A National Clinical Strategy for Scotland
The Strategy makes proposals for how clinical services need to change in order to provide sustainable health and social care services fit for the future.
At the beginning of 2015 Ministers decided that it was appropriate to draft a National Clinical Strategy that would develop further the 2020 Vision, and look towards a longer time scale, up to 2025-30. The National Clinical Strategy would lay out a framework that would take account of several significant changes in Scotland, including the changing demographic composition of our population, the increased demand for health and social care that will follow the advent of Health and Social Care Integration, and significant technological changes in healthcare.
This Strategy has been developed by a small team (Dr Angus Cameron, Elizabeth Porterfield and Karen MacNee) who have been led and supported by an oversight group drawn from across the service, and consisting of:
National Clinical Director: Professor Jason Leitch
Chief Medical Officer: Dr Catherine Calderwood
Chief Nursing Officer: Fiona McQueen
Finance Director: John Matheson
NHS Board Chief Executives: Robert Calderwood, Cathie Cowan, John Turner (until July 2015), Jill Young
NHS Board Chairpersons: Lindsay Burley, Jeane Freeman
Senior Medical Officer: Dr Andrew Longmate
Divisional Clinical Lead: Professor Craig White
The National Clinical Strategy has been built on a process of reviewing written evidence on the organisation of healthcare, and seeking contributions and comments from a wide range of stakeholders, from within Government, and from the wider NHS in Scotland.
The National Clinical Strategy is, by necessity, both high-level and strategic, and seeks to set out a broad direction for change to help the NHS in Scotland meet the challenges ahead, with its partners in local government and the third and independent sectors, who provide social care services. The development of the Strategy has taken place at a time when there are a large number of other reviews ongoing such as the Reviews of Public Health and of GP Out of Hours Services. In addition there are a number of NHS Boards reviewing their strategic plans, particularly in the context of development of Integration Joint Boards. The Strategy seeks to give a fresh perspective to these reviews and strategic plans to help a more uniform approach to future change that is coherent across the whole system.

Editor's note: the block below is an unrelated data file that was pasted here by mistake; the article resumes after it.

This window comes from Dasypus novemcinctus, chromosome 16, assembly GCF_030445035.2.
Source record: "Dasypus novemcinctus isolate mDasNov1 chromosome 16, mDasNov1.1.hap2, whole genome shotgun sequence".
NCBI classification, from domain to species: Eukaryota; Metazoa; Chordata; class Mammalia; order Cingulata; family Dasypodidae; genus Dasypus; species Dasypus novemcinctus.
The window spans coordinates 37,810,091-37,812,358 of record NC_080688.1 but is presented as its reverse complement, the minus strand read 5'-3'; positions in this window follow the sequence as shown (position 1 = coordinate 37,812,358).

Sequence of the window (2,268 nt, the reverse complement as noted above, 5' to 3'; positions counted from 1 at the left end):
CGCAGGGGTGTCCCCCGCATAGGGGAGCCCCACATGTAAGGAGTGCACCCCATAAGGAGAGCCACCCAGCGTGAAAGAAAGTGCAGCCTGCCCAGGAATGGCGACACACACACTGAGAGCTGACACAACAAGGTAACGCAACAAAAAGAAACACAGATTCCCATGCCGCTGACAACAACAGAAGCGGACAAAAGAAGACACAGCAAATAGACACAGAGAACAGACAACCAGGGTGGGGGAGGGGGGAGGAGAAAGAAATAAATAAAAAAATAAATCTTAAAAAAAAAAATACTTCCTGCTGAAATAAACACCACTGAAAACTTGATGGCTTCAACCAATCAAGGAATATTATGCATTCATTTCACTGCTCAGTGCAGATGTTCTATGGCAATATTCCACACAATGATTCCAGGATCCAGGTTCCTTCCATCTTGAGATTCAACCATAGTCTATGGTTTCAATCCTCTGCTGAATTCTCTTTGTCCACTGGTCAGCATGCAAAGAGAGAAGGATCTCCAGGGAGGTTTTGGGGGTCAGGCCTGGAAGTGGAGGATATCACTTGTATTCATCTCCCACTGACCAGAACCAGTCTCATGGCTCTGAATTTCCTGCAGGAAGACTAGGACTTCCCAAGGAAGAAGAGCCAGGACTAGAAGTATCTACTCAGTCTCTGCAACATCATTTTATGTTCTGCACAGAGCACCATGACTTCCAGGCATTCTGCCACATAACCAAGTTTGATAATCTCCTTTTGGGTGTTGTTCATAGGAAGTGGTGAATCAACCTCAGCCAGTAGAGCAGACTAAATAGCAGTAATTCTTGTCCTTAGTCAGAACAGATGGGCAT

In developing the strategy, care has been taken to engage with a wide variety of staff across Scottish Government and NHS Boards, with a particular focus on clinicians and their representatives. The engagement process has included meetings with Chief Executives, Finance Directors, Directors of Planning, Medical Directors, Nurse Directors, Chief Pharmacists, Area Clinical Forum Leads, Directors of Public Health, Chief Operating Officers, HR Directors, the Academy of Medical Royal Colleges, the Scottish National Partnership Forum, eHealth advisors, the Royal College of Nursing, the Royal College of General Practitioners, the Royal College of Surgeons and the British Medical Association. In addition there has been significant clinician engagement with meetings open to all clinicians held in Edinburgh, Dundee, Aberdeen, Inverness, Fort William, Glasgow and Dumfries.
The overwhelming impression from repeated engagement with these groups is firstly a strong appreciation of the need for change and adaptation to improve the sustainability of the service, and to enhance the quality of care. Secondly, the engagement process has achieved a high level of support for all aspects of the strategy as it has developed, and there is particularly strong clinical support for the main messages around the development of general practice and primary care, the development of hospital networks to deliver services planned at a population level, and a need to enhance the value to patients of services by addressing over-treatment, harm, waste and variation.
This National Clinical Strategy sets out challenging but deliverable aspirations for Scotland's future health service built on the basis of collaboration rather than competition. It acknowledges the challenges facing healthcare services in Scotland - as in the rest of the developed world - in improving health and reducing health inequalities in the context of demographic change and increasing pressure on resources. It is ambitious and visionary and describes how we need to shape change, and the principles underpinning that change.
Having set out an agreed, evidence-based, clinical strategy that prepares us for the next 10-15 years, it will be important to share that direction with the public to enhance understanding of the need for adaptation and change, and to seek their support for the general direction. The current "National Conversation" provides an excellent opportunity to progress this stage.
Following this, the hard work of implementing change along the lines laid out in the Strategy must begin. This will take considerable effort, as change within very busy organisations is always difficult. However, the evidence laid out in this strategy points to the importance of changing in a changing world, and stresses the urgency with which this must be approached.
I would like to end by thanking all those who so positively gave time and effort to advising the group, particularly the team of librarians who carried out two very important and extensive literature reviews to support this work.
Dr Angus Cameron. MB ChB. MRCGP. MBA (Healthcare Management)
Email: Karen MacNee
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